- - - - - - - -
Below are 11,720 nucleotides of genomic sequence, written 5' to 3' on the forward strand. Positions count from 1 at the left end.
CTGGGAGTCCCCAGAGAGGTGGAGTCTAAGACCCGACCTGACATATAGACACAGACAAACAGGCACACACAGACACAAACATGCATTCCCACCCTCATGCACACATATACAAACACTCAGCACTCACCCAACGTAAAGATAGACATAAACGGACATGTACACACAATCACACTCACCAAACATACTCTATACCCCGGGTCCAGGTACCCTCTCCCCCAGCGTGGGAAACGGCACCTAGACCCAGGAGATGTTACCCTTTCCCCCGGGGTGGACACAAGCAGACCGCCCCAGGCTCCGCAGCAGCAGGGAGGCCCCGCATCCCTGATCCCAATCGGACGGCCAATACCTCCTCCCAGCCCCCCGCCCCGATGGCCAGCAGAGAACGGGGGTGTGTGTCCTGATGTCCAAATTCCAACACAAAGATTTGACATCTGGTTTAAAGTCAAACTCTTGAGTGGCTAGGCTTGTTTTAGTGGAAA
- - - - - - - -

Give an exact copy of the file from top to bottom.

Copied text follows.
Below are 11,720 nucleotides of genomic sequence, written 5' to 3' on the forward strand. Positions count from 1 at the left end.
CTGGGAGTCCCCAGAGAGGTGGAGTCTAAGACCCGACCTGACATATAGACACAGACAAACAGGCACACACAGACACAAACATGCATTCCCACCCTCATGCACACATATACAAACACTCAGCACTCACCCAACGTAAAGATAGACATAAACGGACATGTACACACAATCACACTCACCAAACATACTCTATACCCCGGGTCCAGGTACCCTCTCCCCCAGCGTGGGAAACGGCACCTAGACCCAGGAGATGTTACCCTTTCCCCCGGGGTGGACACAAGCAGACCGCCCCAGGCTCCGCAGCAGCAGGGAGGCCCCGCATCCCTGATCCCAATCGGACGGCCAATACCTCCTCCCAGCCCCCCGCCCCGATGGCCAGCAGAGAACGGGGGTGTGTGTCCTGATGTCCAAATTCCAACACAAAGATTTGACATCTGGTTTAAAGTCAAACTCTTGAGTGGCTAGGCTTGTTTTAGTGGAAA